Making a will can often be a complicated exercise. This is especially so if you are in a blended family. A ‘blended family’ is a family in which at least one of the parties to a marriage (or de facto relationship) have children from a prior relationship. These family structures can pose significant difficulties for a will maker. If you are in a blended family, the following are five important matters that you should consider when making a will.

1.  Providing for your new partner

Most will makers want to provide first and foremost for their partner in the event of their death. However, you should consider what sort of provision should be made for your partner with reference to their specific needs and the size of your estate. Do they need somewhere to live or do they already own a residence? Are they financially dependent on you or do they have enough money to support themselves? Are they likely to remarry or find a new partner if you died? The answers to these important questions (and others) will largely dictate your estate plan.

2.  Preserving an inheritance for your children

If you left everything you owned to your new partner, there is no guarantee that your children will receive anything from that partner when he or she dies. For example, your partner could remarry someone else and leave everything to their new spouse when they die. Or, your partner and your children may become estranged after you die and your partner could exclude your children from their will.

In light of this risk, you need to consider what mechanisms you can put in place to ensure that, while your new partner is provided for, your children will also receive an inheritance (either immediately or eventually). Again, this will depend largely on the size of your estate and the needs of each party.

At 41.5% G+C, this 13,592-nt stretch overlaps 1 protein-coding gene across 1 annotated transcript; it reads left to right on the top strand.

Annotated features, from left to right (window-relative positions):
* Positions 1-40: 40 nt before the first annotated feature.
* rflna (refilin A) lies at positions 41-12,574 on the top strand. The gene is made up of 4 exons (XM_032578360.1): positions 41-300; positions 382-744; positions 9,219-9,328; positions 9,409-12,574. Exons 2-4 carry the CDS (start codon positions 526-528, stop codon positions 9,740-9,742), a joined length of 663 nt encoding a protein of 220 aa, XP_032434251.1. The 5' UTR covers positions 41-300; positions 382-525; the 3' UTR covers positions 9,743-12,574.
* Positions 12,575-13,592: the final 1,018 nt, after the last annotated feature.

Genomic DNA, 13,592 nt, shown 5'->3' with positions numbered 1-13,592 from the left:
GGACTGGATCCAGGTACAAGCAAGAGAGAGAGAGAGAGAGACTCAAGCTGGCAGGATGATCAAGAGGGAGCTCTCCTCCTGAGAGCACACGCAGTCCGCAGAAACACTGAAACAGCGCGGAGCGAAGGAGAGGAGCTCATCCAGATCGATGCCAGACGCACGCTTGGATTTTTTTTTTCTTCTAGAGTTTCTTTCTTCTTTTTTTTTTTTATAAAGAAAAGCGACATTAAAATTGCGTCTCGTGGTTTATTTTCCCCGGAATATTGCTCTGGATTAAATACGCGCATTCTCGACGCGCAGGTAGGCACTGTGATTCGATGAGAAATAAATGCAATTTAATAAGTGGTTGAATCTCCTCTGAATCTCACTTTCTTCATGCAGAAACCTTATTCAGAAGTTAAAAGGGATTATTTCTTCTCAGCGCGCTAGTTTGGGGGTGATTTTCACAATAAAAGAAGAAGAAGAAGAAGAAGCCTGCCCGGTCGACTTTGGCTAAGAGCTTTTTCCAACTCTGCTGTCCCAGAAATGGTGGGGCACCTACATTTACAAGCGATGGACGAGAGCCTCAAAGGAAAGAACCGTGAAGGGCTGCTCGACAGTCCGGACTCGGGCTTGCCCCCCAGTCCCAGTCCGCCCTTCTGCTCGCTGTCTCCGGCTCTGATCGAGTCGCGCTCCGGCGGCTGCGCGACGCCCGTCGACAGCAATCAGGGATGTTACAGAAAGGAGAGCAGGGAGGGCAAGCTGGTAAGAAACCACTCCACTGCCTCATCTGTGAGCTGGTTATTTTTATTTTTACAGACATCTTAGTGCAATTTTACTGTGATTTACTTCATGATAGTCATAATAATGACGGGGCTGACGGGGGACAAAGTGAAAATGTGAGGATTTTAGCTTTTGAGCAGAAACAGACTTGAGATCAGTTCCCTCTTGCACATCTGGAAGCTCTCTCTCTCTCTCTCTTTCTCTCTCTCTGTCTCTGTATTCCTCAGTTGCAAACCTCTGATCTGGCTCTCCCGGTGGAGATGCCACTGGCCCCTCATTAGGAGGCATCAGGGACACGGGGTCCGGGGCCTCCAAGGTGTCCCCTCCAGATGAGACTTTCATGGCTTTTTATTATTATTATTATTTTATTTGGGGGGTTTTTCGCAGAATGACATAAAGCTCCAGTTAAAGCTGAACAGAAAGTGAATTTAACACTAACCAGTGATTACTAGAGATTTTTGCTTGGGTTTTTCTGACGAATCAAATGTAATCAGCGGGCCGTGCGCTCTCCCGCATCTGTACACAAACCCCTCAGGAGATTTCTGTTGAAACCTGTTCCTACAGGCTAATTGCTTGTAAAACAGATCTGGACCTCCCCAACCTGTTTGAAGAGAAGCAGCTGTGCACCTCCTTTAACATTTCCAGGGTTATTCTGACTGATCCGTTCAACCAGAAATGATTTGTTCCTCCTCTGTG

3.  Family Provision Applications

A significant percentage of challenges to wills arise from blended families. A ‘family provision application’ is an application to the Supreme Court for an inheritance (or additional inheritance) from an estate. This could be brought by either your new partner or your children if they were not satisfied with their inheritance from you (or lack thereof). Whether your new partner or your children would succeed in making such an application is a different question. However, the significant legal costs involved in these kinds of court applications is enough to warrant you trying to avoid them where possible.

4.  Superannuation and life insurance

Superannuation (and any associated life insurance) will not automatically form part of your estate. This means that you have to separately nominate a beneficiary to receive your superannuation. If you do not make this nomination by way of a ‘binding death benefit nomination’, then regardless of what your wills says, your superannuation fund could decide to pay your superannuation to someone you don’t want to receive it. For example, you may want all of your estate to pass to your children under your will but, absent a binding nomination to the contrary, your superannuation fund may decide to instead pay all of your superannuation to your new partner. This can be all the more important in cases where superannuation is a large portion of your estate plan.

5.  Joint Assets

Similar to the last point, you should also consider what assets you own jointly with your new partner. In particular, if you owned any real estate with your new partner as joint tenants (as opposed to tenants in common), then that asset will automatically pass to your new partner on your death regardless of what your will says. The same result would happen with any joint bank accounts. If you didn’t want these joint assets to pass to your new partner, then you would need to consider what steps you can take to ensure the asset passes to your preferred beneficiaries.

As experienced estate planning lawyers, we have developed strategies and options for blended families to address all of the above matters and balance the competing interests. If you are in a blended family and require assistance with making a will, we invite you to contact us on (02) 9101 7000 or visit our website to get started online.